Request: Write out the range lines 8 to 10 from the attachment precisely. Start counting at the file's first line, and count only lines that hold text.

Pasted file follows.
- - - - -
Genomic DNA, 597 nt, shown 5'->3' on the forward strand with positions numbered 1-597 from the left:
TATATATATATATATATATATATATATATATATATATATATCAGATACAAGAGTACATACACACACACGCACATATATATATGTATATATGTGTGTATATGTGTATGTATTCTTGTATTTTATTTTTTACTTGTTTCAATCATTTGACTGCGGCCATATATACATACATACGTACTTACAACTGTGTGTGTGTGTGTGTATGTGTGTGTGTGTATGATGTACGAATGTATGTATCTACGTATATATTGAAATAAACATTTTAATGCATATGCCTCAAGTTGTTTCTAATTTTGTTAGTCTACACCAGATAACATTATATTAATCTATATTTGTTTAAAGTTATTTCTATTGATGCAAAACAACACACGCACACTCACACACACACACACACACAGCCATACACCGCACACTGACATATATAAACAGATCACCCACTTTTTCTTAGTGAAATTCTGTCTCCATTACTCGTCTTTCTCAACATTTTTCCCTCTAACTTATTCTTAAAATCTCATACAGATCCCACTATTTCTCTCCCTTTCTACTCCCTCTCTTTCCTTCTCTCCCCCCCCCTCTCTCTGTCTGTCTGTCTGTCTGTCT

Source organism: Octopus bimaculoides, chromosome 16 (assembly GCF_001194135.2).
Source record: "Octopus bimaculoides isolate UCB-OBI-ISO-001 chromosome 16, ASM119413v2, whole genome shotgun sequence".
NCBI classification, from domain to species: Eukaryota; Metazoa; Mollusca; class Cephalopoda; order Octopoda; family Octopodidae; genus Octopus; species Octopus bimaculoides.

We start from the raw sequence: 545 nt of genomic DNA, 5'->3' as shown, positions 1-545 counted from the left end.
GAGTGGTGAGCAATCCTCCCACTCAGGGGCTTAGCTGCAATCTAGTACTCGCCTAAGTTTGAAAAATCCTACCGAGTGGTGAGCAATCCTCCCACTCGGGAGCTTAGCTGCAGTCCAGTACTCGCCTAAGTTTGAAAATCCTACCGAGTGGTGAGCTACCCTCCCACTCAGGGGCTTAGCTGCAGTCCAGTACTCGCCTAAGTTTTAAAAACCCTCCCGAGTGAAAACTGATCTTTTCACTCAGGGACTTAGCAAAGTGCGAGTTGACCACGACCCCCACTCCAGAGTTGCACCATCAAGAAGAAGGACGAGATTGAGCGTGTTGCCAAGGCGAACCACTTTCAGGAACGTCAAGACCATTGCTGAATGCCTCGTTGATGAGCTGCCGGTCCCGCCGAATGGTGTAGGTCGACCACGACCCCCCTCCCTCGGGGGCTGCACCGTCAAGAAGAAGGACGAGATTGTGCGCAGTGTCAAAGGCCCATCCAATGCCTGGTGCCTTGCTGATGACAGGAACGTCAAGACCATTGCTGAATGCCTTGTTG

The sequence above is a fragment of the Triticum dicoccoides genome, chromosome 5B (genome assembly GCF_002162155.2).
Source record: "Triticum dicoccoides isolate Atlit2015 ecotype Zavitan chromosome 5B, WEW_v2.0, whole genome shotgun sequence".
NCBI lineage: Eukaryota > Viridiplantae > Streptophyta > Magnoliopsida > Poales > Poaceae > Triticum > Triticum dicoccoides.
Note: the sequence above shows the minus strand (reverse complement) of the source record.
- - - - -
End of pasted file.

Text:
The sequence above is a fragment of the Triticum dicoccoides genome, chromosome 5B (genome assembly GCF_002162155.2).
Source record: "Triticum dicoccoides isolate Atlit2015 ecotype Zavitan chromosome 5B, WEW_v2.0, whole genome shotgun sequence".
NCBI lineage: Eukaryota > Viridiplantae > Streptophyta > Magnoliopsida > Poales > Poaceae > Triticum > Triticum dicoccoides.